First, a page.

The rate of abortion, steady from 1980 to 1990, decreased 15% from 1990 to 1995. Rates since then have been the lowest since 1975 (Zapka, Lemon, Peerson et al., 2001). However, the rate has increased among the following groups of females: un-married Caucasian girls under age 15, unmarried non-Caucasian girls ages 15 to 19, and married non-Caucasian women ages 20 to 24. The U.S. rates of abortion are among the highest in the industrialized Western world. These numbers point out the need for nurses to provide contraceptive education and counseling. Elective abortions may be carried out in many different ways (Chart 46-16).
Before the procedure is performed, a nurse or counselor trained in pregnancy counseling explores with the patient her fears, feelings, and options. After the patient’s choice is identified (ie, continuing pregnancy and parenthood; continuing pregnancy followed by adoption; or terminating pregnancy by abortion), a pelvic exami-nation is performed to determine uterine size. Laboratory studies before an abortion must include a pregnancy test to confirm the pregnancy, hematocrit to rule out anemia, Rh determination, and an STD screen. A patient with anemia may need an iron supple-ment, and an Rh-negative patient may require RhoGAM to pre-vent isoimmunization. Before the procedure, all patients should be screened for STDs to prevent introducing pathogens upward through the cervix during the procedure.
Patient teaching is an important aspect of care for women who elect to terminate a pregnancy. A woman undergoing elective abortion is informed about what the procedure entails and the ex-pected course after the procedure. The patient is scheduled for a follow-up appointment 2 weeks after the procedure and is in-structed in recognizing and reporting signs and symptoms of complications (ie, fever, heavy bleeding, or pain).
Available contraceptive methods are reviewed with the patient at this time. Effectiveness depends on the method used and the extent to which the woman and her partner follow the instruc-tions for use. The woman who has used any method of birth con-trol should be assessed for her understanding of the method and its potential side effects and her satisfaction with the method. If the patient was not using contraception, the nurse explains all methods and their benefits and risks and assists the patient in making a contraceptive choice for use after abortion. An increas-ingly important related teaching issue is the need to use barrier contraceptive devices (ie, condoms) for protection against trans-mission of STDs and HIV infection.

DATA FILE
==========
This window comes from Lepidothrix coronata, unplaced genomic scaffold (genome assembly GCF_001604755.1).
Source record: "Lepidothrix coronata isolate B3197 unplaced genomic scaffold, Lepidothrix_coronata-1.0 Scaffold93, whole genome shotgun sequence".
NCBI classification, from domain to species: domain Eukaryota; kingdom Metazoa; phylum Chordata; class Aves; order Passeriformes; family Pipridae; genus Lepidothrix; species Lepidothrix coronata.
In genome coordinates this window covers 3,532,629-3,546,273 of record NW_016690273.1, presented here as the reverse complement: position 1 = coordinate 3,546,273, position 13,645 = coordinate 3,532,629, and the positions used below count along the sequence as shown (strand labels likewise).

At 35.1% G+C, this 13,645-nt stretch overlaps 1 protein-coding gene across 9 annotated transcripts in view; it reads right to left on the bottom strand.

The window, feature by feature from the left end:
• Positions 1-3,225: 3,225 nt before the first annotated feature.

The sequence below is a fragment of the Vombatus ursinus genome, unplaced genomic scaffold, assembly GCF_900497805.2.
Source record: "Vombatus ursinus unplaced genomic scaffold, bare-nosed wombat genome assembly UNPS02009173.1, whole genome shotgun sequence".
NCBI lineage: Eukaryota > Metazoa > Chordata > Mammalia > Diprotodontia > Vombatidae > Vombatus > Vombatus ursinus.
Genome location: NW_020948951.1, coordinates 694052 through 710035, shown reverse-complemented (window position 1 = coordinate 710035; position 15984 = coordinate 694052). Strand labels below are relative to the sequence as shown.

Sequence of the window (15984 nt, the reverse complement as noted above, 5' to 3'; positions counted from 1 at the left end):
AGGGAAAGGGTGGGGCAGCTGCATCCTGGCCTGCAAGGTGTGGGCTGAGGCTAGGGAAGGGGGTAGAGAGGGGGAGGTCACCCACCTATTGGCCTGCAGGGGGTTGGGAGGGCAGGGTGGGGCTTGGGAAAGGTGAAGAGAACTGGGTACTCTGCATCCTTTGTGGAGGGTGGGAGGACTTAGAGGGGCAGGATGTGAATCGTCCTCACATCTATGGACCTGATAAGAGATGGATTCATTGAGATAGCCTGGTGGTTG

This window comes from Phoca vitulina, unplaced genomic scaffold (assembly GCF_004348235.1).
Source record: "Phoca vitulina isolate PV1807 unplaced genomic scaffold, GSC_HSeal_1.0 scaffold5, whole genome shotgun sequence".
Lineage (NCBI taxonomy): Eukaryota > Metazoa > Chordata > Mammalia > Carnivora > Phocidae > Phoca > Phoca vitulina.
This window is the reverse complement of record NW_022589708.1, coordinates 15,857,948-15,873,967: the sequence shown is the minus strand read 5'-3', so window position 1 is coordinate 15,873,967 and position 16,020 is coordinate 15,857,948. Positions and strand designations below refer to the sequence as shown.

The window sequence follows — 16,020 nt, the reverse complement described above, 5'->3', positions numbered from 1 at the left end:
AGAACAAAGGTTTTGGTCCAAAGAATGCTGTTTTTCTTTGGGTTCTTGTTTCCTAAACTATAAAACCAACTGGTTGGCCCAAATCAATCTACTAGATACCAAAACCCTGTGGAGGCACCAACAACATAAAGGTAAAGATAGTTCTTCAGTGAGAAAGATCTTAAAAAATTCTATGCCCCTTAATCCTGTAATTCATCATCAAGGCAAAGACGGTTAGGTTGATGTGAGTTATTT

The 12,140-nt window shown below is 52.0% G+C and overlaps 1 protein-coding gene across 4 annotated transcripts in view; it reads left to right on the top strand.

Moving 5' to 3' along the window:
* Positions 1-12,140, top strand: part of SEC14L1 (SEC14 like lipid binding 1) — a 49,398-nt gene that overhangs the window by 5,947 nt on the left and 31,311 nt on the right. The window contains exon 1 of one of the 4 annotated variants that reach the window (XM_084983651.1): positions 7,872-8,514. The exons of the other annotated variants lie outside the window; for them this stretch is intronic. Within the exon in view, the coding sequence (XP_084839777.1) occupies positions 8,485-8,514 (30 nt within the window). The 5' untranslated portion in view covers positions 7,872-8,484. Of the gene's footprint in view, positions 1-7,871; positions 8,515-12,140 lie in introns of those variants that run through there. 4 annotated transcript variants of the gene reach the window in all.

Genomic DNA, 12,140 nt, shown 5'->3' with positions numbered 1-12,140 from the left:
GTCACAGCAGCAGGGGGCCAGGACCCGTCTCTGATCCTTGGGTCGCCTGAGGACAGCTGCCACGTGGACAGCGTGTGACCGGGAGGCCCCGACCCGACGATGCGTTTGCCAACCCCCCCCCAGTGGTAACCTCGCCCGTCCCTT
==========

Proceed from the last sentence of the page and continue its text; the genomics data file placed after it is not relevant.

Psychological support is another important aspect of nursing care. Nurses need to be aware that women terminate pregnancies for many reasons. Some women terminate pregnancies because of severe genetic defects. Many women who have been raped or impregnated in incestuous relationships or by an abusive partner elect to terminate their pregnancies. Infertility patients may elect to undergo selective termination if they become pregnant with multiple fetuses. In pregnancies with multiple gestation, adverse outcomes are directly proportional to the number of fetuses in the uterus. Such multifetal reductions are specialized procedures that are stressful and difficult for the parents; therefore, psychological support and understanding are required. The care of women un-dergoing termination of pregnancy is stressful, and assistance needs to be provided in a safe and nonjudgmental way. Nurses have the right to refuse to participate in a procedure that is against their religious beliefs but are professionally obligated not to im-pose their beliefs or judgments on their patients.
Patients may opt for a type of abortion that ends a pregnancy by using medication rather than surgery. Mifepristone (RU-486, Mifeprex) is used only in early pregnancy (up to 49 days from the last menstrual period). It works by blocking progesterone. Cramping and bleeding similar to a heavy menstrual period will occur. This method requires three visits to a health care provider. The first visit consists of counseling and consent. A sonogram may be used to confirm the pregnancy. Mifepristone will then be administered. The second visit consists of a pelvic examination and possible sonogram to check if the pregnancy has been termi-nated. A third visit 12 days later is to make sure that the pelvic examination is normal and that the pregnancy has been terminated. If the pregnancy persists, options will be discussed, in-cluding surgical abortion (ACOG Practice Bulletin #26, 2001).
Infertility is defined as a couple’s inability to achieve pregnancy after 1 year of unprotected intercourse. Primary infertility refers to a couple who has never had a child. Secondary infertility means that at least one conception has occurred, but currently the cou-ple cannot achieve a pregnancy. In the United States, infertility is a major medical and social problem, affecting 10% to 15% of the reproductive-age population. In 20%, the infertility is unex-plained. The remaining 80% involve medical causes equally dis-tributed between men and women (ACOG Technical Bulletin #125, 2001; Compendium, 2000). Women’s infertility may be related to anovulation, uterine or cervical factors, blocked fallo-pian tubes, or endometriosis, while men’s infertility is related to sperm quality or sperm production. For infertile women who wish to bear children, infertility may have a profound emotional toll (Gonzalez, 2000; Hart, 2002).